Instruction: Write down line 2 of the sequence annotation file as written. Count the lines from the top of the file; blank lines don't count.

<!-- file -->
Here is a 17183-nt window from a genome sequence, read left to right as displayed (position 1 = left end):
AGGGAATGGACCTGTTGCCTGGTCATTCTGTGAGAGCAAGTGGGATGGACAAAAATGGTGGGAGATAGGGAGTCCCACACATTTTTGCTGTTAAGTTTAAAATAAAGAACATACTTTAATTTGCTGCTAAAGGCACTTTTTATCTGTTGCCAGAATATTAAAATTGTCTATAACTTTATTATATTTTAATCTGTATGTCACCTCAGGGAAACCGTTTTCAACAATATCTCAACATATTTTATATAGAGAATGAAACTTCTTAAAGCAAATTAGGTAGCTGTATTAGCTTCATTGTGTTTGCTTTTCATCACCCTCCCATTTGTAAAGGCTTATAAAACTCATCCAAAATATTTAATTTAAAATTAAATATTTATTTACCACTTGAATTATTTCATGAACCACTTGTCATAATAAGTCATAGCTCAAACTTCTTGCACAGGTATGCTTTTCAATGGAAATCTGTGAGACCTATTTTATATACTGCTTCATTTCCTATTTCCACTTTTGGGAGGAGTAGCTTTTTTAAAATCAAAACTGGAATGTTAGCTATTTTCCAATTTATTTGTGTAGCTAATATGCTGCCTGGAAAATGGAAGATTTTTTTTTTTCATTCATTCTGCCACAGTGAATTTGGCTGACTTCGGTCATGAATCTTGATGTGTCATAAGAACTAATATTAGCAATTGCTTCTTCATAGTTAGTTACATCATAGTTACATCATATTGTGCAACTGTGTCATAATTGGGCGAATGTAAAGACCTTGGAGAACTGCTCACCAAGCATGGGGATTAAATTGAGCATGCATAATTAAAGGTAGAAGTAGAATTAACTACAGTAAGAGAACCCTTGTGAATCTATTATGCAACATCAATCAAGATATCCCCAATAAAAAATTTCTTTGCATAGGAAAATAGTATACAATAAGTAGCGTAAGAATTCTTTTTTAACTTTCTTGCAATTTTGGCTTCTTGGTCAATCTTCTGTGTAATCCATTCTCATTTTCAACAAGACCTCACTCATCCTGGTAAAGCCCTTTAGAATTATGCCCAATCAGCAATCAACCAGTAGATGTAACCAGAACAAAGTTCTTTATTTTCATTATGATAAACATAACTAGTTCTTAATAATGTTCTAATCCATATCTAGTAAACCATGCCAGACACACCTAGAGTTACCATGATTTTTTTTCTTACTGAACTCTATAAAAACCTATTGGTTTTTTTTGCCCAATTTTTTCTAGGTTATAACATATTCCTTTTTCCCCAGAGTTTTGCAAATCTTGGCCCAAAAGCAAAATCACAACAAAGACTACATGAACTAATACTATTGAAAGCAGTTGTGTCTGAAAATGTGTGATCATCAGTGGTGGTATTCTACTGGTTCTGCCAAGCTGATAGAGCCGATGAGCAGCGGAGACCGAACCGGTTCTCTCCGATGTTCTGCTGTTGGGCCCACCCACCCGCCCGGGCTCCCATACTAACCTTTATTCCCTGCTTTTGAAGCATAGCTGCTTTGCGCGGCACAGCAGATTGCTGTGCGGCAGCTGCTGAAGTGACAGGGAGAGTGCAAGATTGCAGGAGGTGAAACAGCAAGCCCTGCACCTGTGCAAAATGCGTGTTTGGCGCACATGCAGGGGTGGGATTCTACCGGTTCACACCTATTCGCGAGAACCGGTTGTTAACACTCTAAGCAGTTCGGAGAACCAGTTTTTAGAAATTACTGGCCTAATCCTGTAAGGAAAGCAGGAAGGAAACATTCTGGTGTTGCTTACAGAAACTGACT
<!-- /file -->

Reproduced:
AGGGAATGGACCTGTTGCCTGGTCATTCTGTGAGAGCAAGTGGGATGGACAAAAATGGTGGGAGATAGGGAGTCCCACACATTTTTGCTGTTAAGTTTAAAATAAAGAACATACTTTAATTTGCTGCTAAAGGCACTTTTTATCTGTTGCCAGAATATTAAAATTGTCTATAACTTTATTATATTTTAATCTGTATGTCACCTCAGGGAAACCGTTTTCAACAATATCTCAACATATTTTATATAGAGAATGAAACTTCTTAAAGCAAATTAGGTAGCTGTATTAGCTTCATTGTGTTTGCTTTTCATCACCCTCCCATTTGTAAAGGCTTATAAAACTCATCCAAAATATTTAATTTAAAATTAAATATTTATTTACCACTTGAATTATTTCATGAACCACTTGTCATAATAAGTCATAGCTCAAACTTCTTGCACAGGTATGCTTTTCAATGGAAATCTGTGAGACCTATTTTATATACTGCTTCATTTCCTATTTCCACTTTTGGGAGGAGTAGCTTTTTTAAAATCAAAACTGGAATGTTAGCTATTTTCCAATTTATTTGTGTAGCTAATATGCTGCCTGGAAAATGGAAGATTTTTTTTTTTCATTCATTCTGCCACAGTGAATTTGGCTGACTTCGGTCATGAATCTTGATGTGTCATAAGAACTAATATTAGCAATTGCTTCTTCATAGTTAGTTACATCATAGTTACATCATATTGTGCAACTGTGTCATAATTGGGCGAATGTAAAGACCTTGGAGAACTGCTCACCAAGCATGGGGATTAAATTGAGCATGCATAATTAAAGGTAGAAGTAGAATTAACTACAGTAAGAGAACCCTTGTGAATCTATTATGCAACATCAATCAAGATATCCCCAATAAAAAATTTCTTTGCATAGGAAAATAGTATACAATAAGTAGCGTAAGAATTCTTTTTTAACTTTCTTGCAATTTTGGCTTCTTGGTCAATCTTCTGTGTAATCCATTCTCATTTTCAACAAGACCTCACTCATCCTGGTAAAGCCCTTTAGAATTATGCCCAATCAGCAATCAACCAGTAGATGTAACCAGAACAAAGTTCTTTATTTTCATTATGATAAACATAACTAGTTCTTAATAATGTTCTAATCCATATCTAGTAAACCATGCCAGACACACCTAGAGTTACCATGATTTTTTTTCTTACTGAACTCTATAAAAACCTATTGGTTTTTTTTGCCCAATTTTTTCTAGGTTATAACATATTCCTTTTTCCCCAGAGTTTTGCAAATCTTGGCCCAAAAGCAAAATCACAACAAAGACTACATGAACTAATACTATTGAAAGCAGTTGTGTCTGAAAATGTGTGATCATCAGTGGTGGTATTCTACTGGTTCTGCCAAGCTGATAGAGCCGATGAGCAGCGGAGACCGAACCGGTTCTCTCCGATGTTCTGCTGTTGGGCCCACCCACCCGCCCGGGCTCCCATACTAACCTTTATTCCCTGCTTTTGAAGCATAGCTGCTTTGCGCGGCACAGCAGATTGCTGTGCGGCAGCTGCTGAAGTGACAGGGAGAGTGCAAGATTGCAGGAGGTGAAACAGCAAGCCCTGCACCTGTGCAAAATGCGTGTTTGGCGCACATGCAGGGGTGGGATTCTACCGGTTCACACCTATTCGCGAGAACCGGTTGTTAACACTCTAAGCAGTTCGGAGAACCAGTTTTTAGAAATTACTGGCCTAATCCTGTAAGGAAAGCAGGAAGGAAACATTCTGGTGTTGCTTACAGAAACTGACT